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Looking back on his time as a migrant worker in Dongguan - a manufacturing hub in South China's Guangdong province - the chicken and pig farmer Nong Hongneng, 45, utters a deep sigh.
"When I worked in Dongguan, I was always being scolded by my boss, and I earned hardly any money," he said.
Nong was lured back to Shangguoling, a village in Napo county in South China's Guangxi Zhuang autonomous region, by the favorable policies of his hometown government to help returning migrant workers develop their own businesses.
Nong Hongneng, a farmer in Shangguoling village of Napo county in the Guangxi Zhuang autonomous region, feeds chickens in his farm recently. He began raising chickens and pigs in 2008 with the help of the local government's supporting policies. [Photo/China Daily]
Guangxi, a region with one of the nation's largest poor populations, was engaged in a decade-long poverty reduction campaign from 2000 to 2010.
Nong started his chicken and pig farm in 2008, and he was soon honored by the local government for his success and given more support by the government. Last year, his farm had 500,000 yuan ($79,000) in revenue.
Nong's ambition grew even stronger when he learned in February that Guangxi was reviving its poverty alleviation campaign.
Guangxi has selected 6,540 villages and 57 counties as the main targets of the campaign over the next 10 years, said Mo Yanshi, deputy director of the regional office of the poverty alleviation and development.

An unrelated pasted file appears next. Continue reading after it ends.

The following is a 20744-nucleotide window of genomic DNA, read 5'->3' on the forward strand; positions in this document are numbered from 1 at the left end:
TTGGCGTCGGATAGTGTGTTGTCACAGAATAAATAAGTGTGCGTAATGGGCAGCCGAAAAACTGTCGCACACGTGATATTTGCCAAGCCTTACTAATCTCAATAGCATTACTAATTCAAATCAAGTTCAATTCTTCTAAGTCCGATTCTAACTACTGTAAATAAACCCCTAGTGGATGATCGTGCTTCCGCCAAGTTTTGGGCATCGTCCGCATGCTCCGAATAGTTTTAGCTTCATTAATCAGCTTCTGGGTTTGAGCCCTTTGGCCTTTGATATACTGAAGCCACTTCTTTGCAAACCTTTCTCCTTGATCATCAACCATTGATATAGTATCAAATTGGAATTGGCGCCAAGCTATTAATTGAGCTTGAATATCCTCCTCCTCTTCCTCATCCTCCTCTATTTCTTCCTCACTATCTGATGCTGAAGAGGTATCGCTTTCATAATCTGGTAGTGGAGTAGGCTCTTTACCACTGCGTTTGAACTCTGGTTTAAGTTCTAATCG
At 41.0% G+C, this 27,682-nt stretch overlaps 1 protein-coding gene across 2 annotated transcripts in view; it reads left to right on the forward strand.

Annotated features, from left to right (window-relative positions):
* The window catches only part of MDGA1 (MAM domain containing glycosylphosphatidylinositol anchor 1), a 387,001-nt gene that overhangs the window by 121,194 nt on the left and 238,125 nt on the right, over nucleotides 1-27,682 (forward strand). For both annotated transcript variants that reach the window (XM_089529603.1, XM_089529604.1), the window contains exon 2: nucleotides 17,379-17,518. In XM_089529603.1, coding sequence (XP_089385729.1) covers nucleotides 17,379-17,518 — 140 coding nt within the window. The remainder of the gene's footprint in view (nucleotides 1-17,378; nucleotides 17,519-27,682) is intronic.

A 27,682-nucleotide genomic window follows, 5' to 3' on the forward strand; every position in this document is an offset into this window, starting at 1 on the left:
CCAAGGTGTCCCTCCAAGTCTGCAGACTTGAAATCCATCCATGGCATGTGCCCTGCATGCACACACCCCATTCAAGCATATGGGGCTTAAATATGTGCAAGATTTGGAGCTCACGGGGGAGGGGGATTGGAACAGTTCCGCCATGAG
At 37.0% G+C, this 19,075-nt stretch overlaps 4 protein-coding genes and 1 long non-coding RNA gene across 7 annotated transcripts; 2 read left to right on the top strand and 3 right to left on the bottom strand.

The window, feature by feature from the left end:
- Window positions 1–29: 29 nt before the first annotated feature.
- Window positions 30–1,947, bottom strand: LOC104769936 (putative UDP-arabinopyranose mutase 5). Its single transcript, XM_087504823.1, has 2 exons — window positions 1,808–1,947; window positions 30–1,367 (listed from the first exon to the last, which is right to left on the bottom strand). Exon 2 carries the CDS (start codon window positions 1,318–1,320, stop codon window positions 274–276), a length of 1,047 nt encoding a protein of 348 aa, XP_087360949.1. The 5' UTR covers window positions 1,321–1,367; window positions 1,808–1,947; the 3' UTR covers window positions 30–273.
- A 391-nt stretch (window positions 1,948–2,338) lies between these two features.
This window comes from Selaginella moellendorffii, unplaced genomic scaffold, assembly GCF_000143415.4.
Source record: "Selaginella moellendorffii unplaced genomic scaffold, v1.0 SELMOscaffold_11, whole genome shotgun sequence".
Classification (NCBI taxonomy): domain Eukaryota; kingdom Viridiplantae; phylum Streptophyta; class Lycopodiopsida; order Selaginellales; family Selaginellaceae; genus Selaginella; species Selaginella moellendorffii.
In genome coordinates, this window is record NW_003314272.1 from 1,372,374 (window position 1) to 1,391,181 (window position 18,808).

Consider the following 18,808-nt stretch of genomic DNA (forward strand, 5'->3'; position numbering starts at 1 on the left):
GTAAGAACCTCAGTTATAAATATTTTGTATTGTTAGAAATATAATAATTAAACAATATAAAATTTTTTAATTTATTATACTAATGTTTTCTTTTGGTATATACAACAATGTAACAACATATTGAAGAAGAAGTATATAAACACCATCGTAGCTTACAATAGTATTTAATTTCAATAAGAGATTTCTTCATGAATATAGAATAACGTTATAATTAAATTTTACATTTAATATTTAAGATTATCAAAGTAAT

Guangxi's rural poor population reached 10.12 million, more than 20 percent out of its residents, when the nation reset the poverty level last year to 2,300 yuan in annual per capita net income. Previously, it had been 1,196 yuan.
During the 12th Five-Year Plan period (2011-15), the region will develop 3,000 impoverished villages to increase the per capita income to 5,000 yuan.
Over the next four years, a total of 150 billion yuan will be invested in fighting regional poverty, 80.2 billion yuan of which will come from the central government, said Mo.
Most of the funds will be used to help low-income residents create or develop their own businesses and ultimately have sustainable, stable and relatively high incomes, Mo said.
Nong, who is also expected to benefit from the campaign, built his second pig farm with the help of the local government, which gave him steel and cement for the construction.
For Ma Zhenlong, a tobacco planter in Dehe, a village in Napo county, the help with planting techniques is more important. Ma, 62, returned home in 2009 to plant tobacco and expanded his tobacco field to about one hectare with support from the government.
"Our village is one of the key targets of the poverty reduction campaign, and they have not only given us money and built a tobacco drying house for us, but have also sent experts to show us how to plant and bake tobacco," Ma said.
To alleviate the pressure of borrowing, the regional government will pay the interest on loans taken out by rural poor families. The interest subsidy policy started in the last poverty alleviation campaign. In 2009, Nong got subsidized government loans that helped him expand his farm.
"With government support, I have more confidence to develop my business," Nong said.
Meanwhile, the region is conducting a pilot program to set up mutual aid funds in some poor villages to ease the funding shortage. The funds will be from 150,000 to 300,000 yuan, depending on the village population, and will be managed by associations of local farmers.
To channel the poverty alleviation fund to the right people, Guangxi will conduct a census of the poor in the next three months.
The region plans to help the rural poor increase their annual incomes by 12 percent by 2015.
"I hope to earn enough money to build a new house to replace my current old tile-roofed one," said Ma.
Contact the writers at Gaoqihui@chinadaily.com.cn
Huoyan@chinadaily.com.cn and Huangfeifei@chinadaily.com.cn